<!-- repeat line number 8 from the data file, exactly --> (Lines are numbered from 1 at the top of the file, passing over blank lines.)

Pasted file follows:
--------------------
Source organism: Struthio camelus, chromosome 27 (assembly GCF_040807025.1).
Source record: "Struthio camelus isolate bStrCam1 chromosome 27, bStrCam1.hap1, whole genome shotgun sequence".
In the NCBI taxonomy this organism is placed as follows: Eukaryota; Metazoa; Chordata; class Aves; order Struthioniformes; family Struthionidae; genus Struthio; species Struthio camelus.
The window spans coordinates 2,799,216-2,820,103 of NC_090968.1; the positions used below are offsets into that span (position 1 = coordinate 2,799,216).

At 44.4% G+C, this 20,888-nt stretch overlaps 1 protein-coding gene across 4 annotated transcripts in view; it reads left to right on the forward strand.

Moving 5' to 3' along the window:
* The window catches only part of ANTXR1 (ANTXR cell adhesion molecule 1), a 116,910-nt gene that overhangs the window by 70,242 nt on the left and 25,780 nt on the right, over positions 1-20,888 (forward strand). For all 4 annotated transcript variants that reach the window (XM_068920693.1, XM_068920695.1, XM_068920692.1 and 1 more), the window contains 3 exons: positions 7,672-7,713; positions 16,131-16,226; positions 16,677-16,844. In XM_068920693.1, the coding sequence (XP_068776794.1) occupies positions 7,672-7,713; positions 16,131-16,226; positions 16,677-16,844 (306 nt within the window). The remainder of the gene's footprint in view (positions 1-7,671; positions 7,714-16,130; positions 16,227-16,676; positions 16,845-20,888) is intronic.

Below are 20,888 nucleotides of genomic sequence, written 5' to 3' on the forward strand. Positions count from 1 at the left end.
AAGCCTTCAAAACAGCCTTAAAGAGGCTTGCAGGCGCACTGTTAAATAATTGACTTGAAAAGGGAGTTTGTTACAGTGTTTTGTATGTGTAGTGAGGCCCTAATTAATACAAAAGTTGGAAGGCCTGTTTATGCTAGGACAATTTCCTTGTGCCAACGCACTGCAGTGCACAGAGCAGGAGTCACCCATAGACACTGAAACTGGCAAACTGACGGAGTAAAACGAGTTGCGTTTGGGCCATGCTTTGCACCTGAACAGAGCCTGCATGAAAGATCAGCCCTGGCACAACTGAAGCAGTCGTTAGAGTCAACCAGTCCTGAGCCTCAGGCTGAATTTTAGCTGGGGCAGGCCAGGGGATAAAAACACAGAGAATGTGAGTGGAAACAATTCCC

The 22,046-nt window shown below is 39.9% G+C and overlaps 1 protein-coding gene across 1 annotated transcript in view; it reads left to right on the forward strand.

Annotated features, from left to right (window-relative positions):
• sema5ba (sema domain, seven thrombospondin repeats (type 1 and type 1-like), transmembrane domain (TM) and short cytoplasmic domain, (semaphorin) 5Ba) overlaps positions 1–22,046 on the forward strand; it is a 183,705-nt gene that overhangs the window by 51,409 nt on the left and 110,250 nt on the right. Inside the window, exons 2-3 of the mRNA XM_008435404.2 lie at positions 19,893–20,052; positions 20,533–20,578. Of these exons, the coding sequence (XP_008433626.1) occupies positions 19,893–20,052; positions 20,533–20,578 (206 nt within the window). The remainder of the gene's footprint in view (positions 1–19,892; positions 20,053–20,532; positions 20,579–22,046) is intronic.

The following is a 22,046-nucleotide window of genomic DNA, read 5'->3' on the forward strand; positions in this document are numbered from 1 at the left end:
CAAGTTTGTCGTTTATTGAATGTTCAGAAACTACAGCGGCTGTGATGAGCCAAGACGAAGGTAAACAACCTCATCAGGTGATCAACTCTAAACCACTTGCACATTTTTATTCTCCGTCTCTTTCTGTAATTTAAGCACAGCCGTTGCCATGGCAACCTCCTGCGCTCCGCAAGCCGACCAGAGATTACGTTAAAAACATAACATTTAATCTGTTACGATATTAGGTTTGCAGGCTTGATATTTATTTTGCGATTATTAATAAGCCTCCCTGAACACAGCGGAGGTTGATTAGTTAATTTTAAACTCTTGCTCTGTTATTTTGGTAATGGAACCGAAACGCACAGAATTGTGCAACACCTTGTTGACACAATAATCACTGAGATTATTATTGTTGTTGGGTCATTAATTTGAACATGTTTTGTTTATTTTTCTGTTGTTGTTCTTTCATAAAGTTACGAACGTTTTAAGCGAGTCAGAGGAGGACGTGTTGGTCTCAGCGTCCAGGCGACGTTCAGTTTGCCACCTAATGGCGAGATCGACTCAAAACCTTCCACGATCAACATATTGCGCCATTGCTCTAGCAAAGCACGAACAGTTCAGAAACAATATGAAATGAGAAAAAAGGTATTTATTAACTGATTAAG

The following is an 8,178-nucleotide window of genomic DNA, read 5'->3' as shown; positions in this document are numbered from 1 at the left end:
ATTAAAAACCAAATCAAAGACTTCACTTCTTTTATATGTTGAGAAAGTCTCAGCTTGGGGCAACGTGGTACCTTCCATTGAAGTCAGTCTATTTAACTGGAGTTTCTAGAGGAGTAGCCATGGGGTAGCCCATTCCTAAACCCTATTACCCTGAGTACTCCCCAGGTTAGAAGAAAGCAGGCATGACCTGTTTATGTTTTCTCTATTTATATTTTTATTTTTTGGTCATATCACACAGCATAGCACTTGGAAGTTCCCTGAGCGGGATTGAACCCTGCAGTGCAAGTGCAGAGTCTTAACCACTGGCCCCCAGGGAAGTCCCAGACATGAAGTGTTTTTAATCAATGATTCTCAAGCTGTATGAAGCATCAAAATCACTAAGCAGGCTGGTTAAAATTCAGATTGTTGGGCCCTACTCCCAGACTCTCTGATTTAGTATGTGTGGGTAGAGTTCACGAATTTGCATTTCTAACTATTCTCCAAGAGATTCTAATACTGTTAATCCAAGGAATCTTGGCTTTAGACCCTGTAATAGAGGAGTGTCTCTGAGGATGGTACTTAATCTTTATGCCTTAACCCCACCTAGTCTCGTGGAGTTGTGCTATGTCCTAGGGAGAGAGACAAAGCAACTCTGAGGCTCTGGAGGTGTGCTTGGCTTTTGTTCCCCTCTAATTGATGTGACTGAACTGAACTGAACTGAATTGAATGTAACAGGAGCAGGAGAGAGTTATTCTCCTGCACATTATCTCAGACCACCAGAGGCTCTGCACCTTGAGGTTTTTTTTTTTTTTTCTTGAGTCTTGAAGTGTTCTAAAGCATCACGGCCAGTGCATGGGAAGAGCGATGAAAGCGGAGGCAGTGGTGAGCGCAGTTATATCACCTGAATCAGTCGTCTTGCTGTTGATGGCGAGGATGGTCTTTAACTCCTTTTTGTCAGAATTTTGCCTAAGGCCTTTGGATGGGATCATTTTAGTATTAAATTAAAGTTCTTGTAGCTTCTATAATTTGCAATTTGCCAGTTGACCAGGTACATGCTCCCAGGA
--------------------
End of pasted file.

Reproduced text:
Below are 20,888 nucleotides of genomic sequence, written 5' to 3' on the forward strand. Positions count from 1 at the left end.